Most Americans are unsure of how consciously companies behave when using and protecting personal information. Nearly 81% of them say they are unsure about the potential risks of data collection, and 66% say they experience data collection in the same state.
It is really difficult to weigh the level of potential risks and understand the anticipated harm that Irresponsible Behavior with personal information can cause. How can this affect the follow-up, what limitations and changes will it bring?
We analyze the main points of what happens when personal information is disclosed and how to properly protect yourself using the example of the recent situation in South Korea.
The Korean company ScatterLab launched a “scientific and knowledge-based” application that was supposed to predict the degree of attachment of relationships.
It is based on KakaoTalk, South Korea’s most popular messenger app, used by about 90 percent of the population.
So analyzing romantic feelings (or their absences) only costs about $ 4.50 per conversation processing.
The “science of love” worked like this: it explored the conversation and was based on certain factors (such as average response time, how often a partner writes to you first, the facts of some triggers, and the use of emotions) to conclude a romantic connection between dialogue partners.
You can say “Come on! Does anyone know it better than inner feeling? How can an app be aware of events in a person’s head or heart when they send you text messages? “Well, that makes some sense here.
The fact is that by June 2020, Science of Love had received about 2.5 million downloads in South Korea and 5 million in Japan, and was preparing to expand its business to the United States.
So let’s reveal why it’s becoming so popular with Korean guys and girls?
“Because I felt like the app understood me, I felt safe and compassionate. It felt good because it felt like I had a love doctor next to me,” one of the users says in a review.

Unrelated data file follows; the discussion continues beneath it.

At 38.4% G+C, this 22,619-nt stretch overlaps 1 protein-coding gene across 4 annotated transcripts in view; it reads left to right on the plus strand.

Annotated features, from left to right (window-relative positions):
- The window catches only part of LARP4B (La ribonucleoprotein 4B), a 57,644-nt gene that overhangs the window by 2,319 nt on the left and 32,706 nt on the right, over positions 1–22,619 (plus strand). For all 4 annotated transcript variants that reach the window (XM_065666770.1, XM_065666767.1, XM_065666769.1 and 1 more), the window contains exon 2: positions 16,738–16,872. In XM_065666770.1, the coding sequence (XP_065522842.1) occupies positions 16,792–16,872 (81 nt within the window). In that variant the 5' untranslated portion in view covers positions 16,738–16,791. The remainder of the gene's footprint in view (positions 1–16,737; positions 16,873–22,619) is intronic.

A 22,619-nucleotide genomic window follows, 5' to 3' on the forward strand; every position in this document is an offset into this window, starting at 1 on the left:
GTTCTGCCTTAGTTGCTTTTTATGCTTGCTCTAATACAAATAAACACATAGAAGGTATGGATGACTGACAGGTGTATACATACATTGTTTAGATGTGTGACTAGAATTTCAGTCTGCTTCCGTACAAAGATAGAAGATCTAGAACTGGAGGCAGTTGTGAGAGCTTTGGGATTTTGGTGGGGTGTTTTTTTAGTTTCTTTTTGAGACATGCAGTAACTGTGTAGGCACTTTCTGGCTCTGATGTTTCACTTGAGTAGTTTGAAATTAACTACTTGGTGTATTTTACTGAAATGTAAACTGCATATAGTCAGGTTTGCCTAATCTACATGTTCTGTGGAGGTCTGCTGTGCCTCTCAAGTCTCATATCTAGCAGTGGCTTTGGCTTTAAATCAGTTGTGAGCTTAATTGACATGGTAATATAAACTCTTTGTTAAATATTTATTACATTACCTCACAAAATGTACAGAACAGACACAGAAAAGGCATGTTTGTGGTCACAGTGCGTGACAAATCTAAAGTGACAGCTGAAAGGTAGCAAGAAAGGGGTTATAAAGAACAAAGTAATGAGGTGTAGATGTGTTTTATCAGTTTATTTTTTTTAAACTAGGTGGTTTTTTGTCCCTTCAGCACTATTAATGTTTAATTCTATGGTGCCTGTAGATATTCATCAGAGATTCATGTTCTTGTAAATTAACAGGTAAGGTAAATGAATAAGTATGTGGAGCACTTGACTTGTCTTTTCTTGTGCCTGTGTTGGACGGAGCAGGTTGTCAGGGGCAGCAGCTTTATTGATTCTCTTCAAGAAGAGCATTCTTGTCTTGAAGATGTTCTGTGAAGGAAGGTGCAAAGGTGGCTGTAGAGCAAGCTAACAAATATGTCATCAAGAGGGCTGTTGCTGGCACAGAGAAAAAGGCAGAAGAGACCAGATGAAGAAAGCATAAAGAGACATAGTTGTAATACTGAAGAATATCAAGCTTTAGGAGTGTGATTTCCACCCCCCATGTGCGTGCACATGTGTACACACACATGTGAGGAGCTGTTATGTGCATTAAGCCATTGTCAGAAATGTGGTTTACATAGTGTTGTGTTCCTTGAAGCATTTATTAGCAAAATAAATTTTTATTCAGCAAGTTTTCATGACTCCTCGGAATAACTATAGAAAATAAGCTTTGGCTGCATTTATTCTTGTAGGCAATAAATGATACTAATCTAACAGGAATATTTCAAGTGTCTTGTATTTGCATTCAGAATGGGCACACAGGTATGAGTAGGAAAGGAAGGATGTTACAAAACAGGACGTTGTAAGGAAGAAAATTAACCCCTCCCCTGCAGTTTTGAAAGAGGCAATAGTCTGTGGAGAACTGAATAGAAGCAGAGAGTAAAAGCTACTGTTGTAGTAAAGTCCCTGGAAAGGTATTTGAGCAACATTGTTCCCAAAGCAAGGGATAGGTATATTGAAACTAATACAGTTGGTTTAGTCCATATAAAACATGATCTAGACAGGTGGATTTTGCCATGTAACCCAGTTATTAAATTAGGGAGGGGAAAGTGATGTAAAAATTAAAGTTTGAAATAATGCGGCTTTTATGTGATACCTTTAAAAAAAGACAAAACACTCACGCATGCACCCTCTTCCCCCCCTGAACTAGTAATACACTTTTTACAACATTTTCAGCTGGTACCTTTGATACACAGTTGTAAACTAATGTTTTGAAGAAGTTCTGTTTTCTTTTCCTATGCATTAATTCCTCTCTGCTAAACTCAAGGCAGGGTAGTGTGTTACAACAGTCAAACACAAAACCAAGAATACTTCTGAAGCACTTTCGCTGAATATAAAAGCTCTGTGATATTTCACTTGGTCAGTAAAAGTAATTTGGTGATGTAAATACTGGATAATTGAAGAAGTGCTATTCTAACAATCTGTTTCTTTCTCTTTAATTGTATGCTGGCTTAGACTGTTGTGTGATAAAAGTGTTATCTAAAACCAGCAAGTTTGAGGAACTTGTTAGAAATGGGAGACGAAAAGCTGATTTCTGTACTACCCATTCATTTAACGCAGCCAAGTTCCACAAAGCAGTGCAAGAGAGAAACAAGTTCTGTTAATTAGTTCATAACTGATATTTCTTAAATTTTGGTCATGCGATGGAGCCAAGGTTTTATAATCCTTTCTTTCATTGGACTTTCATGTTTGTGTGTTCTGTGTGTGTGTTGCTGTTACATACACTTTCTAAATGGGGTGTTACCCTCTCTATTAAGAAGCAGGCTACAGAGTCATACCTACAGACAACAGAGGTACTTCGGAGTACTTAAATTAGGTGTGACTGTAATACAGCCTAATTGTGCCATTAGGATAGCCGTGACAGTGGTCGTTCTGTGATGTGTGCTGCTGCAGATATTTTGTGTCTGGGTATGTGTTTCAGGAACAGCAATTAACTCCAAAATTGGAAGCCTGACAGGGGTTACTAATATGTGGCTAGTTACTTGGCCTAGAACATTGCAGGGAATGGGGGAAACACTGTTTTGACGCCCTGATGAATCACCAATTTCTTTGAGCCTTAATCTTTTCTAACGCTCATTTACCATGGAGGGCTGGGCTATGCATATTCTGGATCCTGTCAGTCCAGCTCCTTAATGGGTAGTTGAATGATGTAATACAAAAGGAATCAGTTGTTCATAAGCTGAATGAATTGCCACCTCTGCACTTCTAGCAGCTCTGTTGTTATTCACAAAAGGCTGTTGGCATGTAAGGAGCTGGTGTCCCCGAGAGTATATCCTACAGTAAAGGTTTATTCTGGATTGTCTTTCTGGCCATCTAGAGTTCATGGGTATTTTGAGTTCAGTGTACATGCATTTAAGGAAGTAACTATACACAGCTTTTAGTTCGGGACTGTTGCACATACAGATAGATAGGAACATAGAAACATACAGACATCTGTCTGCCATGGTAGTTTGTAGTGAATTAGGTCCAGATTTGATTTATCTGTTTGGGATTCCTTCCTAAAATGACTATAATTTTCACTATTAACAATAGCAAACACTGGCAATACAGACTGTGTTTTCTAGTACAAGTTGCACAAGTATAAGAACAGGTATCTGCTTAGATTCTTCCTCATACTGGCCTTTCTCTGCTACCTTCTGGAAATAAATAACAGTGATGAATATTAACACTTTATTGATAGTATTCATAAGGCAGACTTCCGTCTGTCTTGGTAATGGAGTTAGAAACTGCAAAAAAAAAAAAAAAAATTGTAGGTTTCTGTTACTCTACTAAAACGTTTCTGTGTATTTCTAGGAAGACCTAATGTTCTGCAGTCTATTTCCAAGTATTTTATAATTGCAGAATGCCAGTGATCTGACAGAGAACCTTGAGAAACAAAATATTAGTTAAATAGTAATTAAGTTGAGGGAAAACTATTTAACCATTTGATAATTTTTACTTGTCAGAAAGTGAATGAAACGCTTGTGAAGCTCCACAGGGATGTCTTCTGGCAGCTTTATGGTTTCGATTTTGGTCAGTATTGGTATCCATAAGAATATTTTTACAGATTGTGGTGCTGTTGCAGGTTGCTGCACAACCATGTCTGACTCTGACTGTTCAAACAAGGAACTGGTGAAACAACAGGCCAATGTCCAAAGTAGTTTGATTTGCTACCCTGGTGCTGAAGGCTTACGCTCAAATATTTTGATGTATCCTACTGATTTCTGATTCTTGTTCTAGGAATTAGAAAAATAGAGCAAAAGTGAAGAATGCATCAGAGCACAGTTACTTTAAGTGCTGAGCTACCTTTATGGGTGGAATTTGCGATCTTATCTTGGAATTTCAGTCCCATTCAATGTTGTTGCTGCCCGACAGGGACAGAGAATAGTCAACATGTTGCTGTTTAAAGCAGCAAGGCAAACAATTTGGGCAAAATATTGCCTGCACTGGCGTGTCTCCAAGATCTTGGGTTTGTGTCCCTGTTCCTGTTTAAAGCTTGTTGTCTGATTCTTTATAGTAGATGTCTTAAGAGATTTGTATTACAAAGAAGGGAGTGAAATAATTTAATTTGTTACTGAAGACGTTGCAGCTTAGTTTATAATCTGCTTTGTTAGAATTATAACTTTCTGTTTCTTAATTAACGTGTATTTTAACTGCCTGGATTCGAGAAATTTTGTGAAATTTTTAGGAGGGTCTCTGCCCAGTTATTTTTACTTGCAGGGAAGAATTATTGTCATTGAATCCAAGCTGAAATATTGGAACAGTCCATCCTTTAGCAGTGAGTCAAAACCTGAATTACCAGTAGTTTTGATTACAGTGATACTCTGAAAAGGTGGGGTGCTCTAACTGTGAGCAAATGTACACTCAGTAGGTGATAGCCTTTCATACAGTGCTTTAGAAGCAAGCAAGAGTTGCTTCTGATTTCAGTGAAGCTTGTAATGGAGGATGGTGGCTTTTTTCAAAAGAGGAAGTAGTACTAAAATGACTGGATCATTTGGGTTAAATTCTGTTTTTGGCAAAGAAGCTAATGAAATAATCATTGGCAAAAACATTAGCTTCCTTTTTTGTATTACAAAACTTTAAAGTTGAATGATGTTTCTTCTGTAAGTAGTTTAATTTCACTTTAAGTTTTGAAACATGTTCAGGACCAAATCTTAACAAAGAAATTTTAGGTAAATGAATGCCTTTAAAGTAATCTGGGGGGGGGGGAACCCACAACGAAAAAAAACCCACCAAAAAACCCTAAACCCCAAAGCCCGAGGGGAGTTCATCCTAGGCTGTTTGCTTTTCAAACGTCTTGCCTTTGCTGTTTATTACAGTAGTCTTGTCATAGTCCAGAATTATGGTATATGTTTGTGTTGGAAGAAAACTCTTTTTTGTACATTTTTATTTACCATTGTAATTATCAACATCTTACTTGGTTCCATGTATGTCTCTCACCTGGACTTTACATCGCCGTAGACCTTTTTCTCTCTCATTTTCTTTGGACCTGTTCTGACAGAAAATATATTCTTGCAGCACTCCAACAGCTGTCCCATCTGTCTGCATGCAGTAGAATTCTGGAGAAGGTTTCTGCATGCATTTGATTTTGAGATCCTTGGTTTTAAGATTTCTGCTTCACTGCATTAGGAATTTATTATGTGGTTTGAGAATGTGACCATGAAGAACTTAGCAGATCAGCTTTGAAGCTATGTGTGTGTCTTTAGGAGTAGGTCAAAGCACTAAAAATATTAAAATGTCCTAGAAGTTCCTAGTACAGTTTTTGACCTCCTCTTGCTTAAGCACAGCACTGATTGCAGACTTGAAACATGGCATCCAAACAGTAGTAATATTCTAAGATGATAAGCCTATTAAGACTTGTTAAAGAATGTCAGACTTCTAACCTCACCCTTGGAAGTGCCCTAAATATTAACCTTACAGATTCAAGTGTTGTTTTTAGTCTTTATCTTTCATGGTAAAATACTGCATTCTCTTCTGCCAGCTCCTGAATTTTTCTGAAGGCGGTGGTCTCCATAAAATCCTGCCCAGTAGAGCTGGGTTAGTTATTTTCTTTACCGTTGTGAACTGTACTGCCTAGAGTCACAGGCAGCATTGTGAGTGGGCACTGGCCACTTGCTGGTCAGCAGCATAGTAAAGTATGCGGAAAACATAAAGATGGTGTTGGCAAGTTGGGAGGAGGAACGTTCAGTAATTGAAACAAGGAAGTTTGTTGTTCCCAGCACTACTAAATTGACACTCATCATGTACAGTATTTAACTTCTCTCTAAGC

As a well-trained artificial intelligence consultant, the bot was placed and taught in more than 10 billion application discussion logs. “20-year-old woman” Lee-Luda is ready to create a true friendship with everyone.
As the company’s CEO mentioned, CEO Lee-Luda intended to become an artificial intelligence chatbot that people consider them a better interlocutor than a human being. “
Immediately after launching the bot a couple of weeks ago, users couldn’t help but pay attention to the robot’s harsh treatment and statements to certain social groups and minorities (LGBTQ +, people with disabilities, feminists, etc.).
The development company ScatterLab explained this phenomenon by saying that the bot took data from a basic data set for training, not from personal user conversations.
Therefore, it is clear that the company did not properly filter the sentences and blasphemies before starting the bot training.
The developers “failed to delete some personal information depending on the context” (Well, that’s what it is).
Lee-Luda could not have learned to include such personal information in her answers if they were not in the training data set.
But there’s also some “good news”: with artificial intelligence, it’s possible to restore a set of training data chatbot. So if the training data set contained personal information, it can be decrypted by querying the chatbot.
Still not that bad, is it?
To make matters worse, ScatterLab had uploaded a training set of 1,700 sentences to Github as part of larger material.
It revealed the names of more than 20 people, their location, the state of their relationship, and some of their medical records.
ScatterLab provided clarifications on the event, which were intended to reassure the public, but in the end they infuriated people even more. Corporate statements showed that “Lee-Luda is a childish artificial intelligence that has just begun to talk to people”, that it “has a lot to learn” and “learns a better and more appropriate response by trying and making mistakes.” However, is it ethical to violate privacy and security In the learning process?
Despite the fact that this situation has become a high-level event in Korea, it has not received worldwide attention (and, in our view, quite unfairly).
It is not a question of the negligence and dishonesty of the perpetrators, this case reflects the general development of the artificial intelligence sector. Users of technology-based software have little control over the collection and use of personal information.
Situations like this should make you think more carefully and conscientiously about information management.
The pace of technological development is well ahead of the adoption of regulatory standards for their use. It’s hard to predict where technology will take us in a couple of years.
So the global question is “are artificial intelligence and technology companies able to independently control the ethical part of the innovations used and developed?”
Is there a reason to go back to the concept of corporate social responsibility? And where is this golden mean (Innovation VS Humanity)?
Also available in audio format here.